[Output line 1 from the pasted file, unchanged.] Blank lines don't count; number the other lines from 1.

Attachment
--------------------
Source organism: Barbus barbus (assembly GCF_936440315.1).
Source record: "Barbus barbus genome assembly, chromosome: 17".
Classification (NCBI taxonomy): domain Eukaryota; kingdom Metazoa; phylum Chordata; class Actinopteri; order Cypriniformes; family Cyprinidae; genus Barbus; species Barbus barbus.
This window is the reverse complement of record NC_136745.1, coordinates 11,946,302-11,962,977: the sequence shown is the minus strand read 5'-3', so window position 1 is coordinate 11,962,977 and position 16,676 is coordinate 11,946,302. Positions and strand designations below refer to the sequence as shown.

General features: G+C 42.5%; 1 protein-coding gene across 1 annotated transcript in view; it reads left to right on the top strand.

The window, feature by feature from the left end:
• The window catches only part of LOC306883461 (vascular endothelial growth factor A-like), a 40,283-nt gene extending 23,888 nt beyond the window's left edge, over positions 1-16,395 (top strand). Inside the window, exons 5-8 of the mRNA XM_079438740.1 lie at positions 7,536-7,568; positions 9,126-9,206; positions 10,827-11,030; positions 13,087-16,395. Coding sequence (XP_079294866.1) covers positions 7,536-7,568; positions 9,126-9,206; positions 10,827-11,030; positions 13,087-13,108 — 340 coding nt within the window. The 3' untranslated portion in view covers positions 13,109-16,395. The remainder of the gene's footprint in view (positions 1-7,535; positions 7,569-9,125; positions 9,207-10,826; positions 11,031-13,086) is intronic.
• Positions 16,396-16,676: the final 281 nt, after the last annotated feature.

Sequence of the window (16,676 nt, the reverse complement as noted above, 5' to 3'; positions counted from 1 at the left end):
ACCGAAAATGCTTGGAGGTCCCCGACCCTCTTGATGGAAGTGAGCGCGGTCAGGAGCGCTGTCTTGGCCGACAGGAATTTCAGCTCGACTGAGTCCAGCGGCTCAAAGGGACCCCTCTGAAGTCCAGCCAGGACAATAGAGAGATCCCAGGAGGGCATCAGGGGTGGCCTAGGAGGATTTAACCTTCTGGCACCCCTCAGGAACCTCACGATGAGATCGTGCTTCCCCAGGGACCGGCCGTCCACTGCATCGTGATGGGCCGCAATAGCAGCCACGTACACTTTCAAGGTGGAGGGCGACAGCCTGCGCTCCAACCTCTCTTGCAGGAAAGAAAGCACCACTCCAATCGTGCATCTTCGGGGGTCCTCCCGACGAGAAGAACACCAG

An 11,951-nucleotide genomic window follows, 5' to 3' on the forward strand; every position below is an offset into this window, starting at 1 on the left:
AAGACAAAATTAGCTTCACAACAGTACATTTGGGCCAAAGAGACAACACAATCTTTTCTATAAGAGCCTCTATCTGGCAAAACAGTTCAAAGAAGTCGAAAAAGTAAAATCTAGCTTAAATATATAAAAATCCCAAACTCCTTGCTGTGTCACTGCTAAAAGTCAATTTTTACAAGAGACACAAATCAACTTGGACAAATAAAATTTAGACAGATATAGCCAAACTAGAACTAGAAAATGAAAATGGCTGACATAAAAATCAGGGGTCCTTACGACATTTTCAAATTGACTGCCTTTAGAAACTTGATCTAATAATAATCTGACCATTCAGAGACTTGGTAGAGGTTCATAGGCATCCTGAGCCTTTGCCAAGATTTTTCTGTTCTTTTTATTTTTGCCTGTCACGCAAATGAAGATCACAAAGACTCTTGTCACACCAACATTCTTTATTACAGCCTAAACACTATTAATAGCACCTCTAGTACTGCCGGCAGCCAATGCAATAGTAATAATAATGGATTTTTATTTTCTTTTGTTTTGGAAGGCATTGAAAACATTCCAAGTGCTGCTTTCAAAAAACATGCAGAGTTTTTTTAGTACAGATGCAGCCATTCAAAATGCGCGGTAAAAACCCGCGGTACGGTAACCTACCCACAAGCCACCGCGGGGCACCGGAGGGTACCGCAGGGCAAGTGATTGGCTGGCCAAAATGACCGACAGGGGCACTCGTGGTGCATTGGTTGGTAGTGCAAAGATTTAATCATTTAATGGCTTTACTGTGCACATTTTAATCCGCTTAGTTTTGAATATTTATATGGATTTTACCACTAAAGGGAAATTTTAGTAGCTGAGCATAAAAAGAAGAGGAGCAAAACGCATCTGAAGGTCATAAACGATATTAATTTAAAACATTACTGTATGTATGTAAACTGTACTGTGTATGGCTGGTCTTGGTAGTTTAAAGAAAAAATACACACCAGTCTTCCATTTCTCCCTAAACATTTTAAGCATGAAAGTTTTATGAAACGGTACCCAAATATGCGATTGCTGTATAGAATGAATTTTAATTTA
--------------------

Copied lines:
Source organism: Barbus barbus (assembly GCF_936440315.1).